This week, I’m blogging about how America continues to shift as a modern society. A new study found that Americans now eat most of their meals alone, as families find it more difficult to find time to eat together. Additionally, there’s been a dramatic increase in the number of single-person households. Some predict the trend will continue and even increase.
At first, we saw divorces emerge in society during the 1970s and 80s. Later, it was couples living together (gay or straight), finding it difficult to sustain civil unions even when unmarried. By 2003, the majority of people began to live alone. Single-person households became the most common living arrangement in the United States. Now, an increasing number even eat alone.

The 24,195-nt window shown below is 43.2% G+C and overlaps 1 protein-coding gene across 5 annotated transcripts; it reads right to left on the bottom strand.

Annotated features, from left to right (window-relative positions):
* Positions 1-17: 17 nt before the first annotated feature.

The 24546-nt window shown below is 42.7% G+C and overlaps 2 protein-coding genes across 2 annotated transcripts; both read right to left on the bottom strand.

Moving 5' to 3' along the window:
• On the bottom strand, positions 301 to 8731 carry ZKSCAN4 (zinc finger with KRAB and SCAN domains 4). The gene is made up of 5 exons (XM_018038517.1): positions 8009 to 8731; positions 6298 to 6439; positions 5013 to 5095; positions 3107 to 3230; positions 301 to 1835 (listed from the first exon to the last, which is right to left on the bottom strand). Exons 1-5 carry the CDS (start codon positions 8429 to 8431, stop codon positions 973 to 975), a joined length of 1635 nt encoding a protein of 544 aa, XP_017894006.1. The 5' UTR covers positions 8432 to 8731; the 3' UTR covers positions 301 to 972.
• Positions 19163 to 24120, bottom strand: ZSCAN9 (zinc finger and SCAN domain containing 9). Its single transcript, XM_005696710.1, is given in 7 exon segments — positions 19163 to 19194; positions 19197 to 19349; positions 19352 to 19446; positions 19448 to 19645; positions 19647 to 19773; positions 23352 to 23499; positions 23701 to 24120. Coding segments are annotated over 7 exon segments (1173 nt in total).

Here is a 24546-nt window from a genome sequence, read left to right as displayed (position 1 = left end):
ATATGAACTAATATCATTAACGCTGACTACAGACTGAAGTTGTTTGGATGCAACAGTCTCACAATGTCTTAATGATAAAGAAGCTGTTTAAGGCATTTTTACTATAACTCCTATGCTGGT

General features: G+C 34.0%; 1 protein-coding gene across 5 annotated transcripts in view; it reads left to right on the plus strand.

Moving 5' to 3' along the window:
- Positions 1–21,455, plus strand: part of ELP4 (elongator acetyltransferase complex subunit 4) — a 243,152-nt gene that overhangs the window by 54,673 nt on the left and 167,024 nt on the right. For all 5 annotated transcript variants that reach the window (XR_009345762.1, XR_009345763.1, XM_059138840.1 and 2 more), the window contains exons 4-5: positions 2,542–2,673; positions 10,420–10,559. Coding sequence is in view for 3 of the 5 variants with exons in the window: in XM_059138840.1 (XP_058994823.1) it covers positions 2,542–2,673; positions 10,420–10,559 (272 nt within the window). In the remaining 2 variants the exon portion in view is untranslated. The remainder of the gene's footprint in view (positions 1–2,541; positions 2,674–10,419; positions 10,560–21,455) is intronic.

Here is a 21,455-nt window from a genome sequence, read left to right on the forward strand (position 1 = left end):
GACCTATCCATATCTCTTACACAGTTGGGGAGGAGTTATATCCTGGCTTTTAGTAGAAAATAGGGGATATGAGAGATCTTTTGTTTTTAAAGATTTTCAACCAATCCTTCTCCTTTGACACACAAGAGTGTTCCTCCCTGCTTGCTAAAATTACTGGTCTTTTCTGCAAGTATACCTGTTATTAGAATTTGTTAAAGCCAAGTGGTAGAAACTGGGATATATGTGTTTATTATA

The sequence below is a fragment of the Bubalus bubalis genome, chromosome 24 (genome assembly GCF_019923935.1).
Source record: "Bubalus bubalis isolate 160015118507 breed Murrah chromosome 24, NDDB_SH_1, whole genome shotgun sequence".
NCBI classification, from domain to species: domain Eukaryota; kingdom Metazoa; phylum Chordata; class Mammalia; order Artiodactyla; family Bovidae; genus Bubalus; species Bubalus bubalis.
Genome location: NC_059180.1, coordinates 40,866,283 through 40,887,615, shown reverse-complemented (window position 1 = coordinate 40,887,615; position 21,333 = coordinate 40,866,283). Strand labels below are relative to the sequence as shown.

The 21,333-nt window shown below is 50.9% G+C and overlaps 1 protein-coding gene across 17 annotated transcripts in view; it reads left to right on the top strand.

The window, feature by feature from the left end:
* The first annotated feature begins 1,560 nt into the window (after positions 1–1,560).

So in a world saturated with social connectivity, how do we find ourselves so prone to eat and live alone? Is it because we are battle weary of relationships by the time we return home from work and just don’t want another “needy” person distracting us from our agenda? Or is it that technology is so prevalent that we are socially backward today, unable or unwilling to do the work necessary to cultivate a healthy relationship. It appears we are overwhelmed by a thousand messages coming at us each day, and we simply want to “veg” when it’s “our” time.